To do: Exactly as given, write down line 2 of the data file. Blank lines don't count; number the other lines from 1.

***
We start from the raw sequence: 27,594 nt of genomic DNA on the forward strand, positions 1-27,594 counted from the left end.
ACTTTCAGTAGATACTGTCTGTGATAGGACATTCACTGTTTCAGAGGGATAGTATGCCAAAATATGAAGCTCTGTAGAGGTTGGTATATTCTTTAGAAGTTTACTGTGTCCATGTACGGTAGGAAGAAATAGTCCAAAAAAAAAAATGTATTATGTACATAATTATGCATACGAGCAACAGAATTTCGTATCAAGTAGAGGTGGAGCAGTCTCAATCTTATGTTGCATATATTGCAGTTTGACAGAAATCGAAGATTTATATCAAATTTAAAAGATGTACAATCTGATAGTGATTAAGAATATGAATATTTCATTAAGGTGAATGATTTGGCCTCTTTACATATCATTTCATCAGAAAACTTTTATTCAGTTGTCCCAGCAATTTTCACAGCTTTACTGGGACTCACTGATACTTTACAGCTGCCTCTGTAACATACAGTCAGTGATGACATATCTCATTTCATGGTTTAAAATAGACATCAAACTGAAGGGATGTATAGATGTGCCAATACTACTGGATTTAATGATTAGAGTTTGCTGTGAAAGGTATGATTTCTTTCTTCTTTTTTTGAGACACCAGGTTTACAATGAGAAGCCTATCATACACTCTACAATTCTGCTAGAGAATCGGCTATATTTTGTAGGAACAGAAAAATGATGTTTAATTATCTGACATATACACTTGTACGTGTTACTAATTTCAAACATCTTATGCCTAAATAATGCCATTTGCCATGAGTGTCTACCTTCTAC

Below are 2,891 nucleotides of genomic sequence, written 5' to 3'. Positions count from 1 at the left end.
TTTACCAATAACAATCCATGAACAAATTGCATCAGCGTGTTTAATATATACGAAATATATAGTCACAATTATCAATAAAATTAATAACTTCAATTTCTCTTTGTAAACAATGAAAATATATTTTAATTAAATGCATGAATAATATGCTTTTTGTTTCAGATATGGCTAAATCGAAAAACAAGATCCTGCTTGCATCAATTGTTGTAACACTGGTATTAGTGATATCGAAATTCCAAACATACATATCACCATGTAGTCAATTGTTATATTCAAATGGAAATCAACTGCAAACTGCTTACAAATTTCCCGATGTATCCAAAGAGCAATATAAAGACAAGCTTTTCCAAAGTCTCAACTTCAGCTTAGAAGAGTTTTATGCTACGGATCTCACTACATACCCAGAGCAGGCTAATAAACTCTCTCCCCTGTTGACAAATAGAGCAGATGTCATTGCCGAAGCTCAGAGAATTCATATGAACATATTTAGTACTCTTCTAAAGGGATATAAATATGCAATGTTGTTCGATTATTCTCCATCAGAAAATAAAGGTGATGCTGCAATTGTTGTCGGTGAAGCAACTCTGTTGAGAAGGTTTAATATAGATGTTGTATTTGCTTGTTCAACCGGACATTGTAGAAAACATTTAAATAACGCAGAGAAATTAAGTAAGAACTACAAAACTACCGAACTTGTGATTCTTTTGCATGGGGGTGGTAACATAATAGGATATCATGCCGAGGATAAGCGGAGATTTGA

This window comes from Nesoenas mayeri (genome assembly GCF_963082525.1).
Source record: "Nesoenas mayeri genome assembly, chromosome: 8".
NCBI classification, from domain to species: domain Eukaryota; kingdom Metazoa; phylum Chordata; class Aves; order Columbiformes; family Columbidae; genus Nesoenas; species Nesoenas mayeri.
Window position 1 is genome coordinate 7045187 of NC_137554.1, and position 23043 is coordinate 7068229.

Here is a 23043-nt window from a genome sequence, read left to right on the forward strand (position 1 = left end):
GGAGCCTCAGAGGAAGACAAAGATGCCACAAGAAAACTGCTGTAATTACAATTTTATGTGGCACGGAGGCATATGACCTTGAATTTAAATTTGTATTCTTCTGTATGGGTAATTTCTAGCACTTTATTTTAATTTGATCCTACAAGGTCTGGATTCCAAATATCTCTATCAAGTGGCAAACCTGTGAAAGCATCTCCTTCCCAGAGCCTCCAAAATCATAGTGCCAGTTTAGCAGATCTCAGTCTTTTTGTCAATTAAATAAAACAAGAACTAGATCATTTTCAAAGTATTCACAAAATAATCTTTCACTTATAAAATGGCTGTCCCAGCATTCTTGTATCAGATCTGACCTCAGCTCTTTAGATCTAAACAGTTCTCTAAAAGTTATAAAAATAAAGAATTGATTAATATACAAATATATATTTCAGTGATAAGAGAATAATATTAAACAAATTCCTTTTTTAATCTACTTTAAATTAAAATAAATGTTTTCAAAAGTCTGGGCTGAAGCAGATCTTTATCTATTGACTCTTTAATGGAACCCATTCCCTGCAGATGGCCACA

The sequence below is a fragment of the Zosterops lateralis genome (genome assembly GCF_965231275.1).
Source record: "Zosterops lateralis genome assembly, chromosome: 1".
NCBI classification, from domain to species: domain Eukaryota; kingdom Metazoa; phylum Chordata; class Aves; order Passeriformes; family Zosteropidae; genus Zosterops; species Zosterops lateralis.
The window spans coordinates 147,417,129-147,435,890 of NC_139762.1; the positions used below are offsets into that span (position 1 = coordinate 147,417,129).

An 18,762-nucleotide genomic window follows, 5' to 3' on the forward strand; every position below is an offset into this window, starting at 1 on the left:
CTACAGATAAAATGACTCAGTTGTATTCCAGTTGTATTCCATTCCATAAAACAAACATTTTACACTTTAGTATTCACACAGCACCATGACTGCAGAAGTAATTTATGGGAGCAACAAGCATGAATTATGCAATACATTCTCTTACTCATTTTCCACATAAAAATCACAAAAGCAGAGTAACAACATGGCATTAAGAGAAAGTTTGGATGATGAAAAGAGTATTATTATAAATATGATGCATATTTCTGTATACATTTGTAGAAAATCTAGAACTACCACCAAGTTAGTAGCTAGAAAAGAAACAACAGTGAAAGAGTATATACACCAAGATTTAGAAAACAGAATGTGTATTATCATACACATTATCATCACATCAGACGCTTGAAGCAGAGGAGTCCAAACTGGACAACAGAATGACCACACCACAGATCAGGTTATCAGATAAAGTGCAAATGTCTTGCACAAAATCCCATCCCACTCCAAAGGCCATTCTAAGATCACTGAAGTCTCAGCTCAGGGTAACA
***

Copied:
ACTTTCAGTAGATACTGTCTGTGATAGGACATTCACTGTTTCAGAGGGATAGTATGCCAAAATATGAAGCTCTGTAGAGGTTGGTATATTCTTTAGAAGTTTACTGTGTCCATGTACGGTAGGAAGAAATAGTCCAAAAAAAAAAATGTATTATGTACATAATTATGCATACGAGCAACAGAATTTCGTATCAAGTAGAGGTGGAGCAGTCTCAATCTTATGTTGCATATATTGCAGTTTGACAGAAATCGAAGATTTATATCAAATTTAAAAGATGTACAATCTGATAGTGATTAAGAATATGAATATTTCATTAAGGTGAATGATTTGGCCTCTTTACATATCATTTCATCAGAAAACTTTTATTCAGTTGTCCCAGCAATTTTCACAGCTTTACTGGGACTCACTGATACTTTACAGCTGCCTCTGTAACATACAGTCAGTGATGACATATCTCATTTCATGGTTTAAAATAGACATCAAACTGAAGGGATGTATAGATGTGCCAATACTACTGGATTTAATGATTAGAGTTTGCTGTGAAAGGTATGATTTCTTTCTTCTTTTTTTGAGACACCAGGTTTACAATGAGAAGCCTATCATACACTCTACAATTCTGCTAGAGAATCGGCTATATTTTGTAGGAACAGAAAAATGATGTTTAATTATCTGACATATACACTTGTACGTGTTACTAATTTCAAACATCTTATGCCTAAATAATGCCATTTGCCATGAGTGTCTACCTTCTAC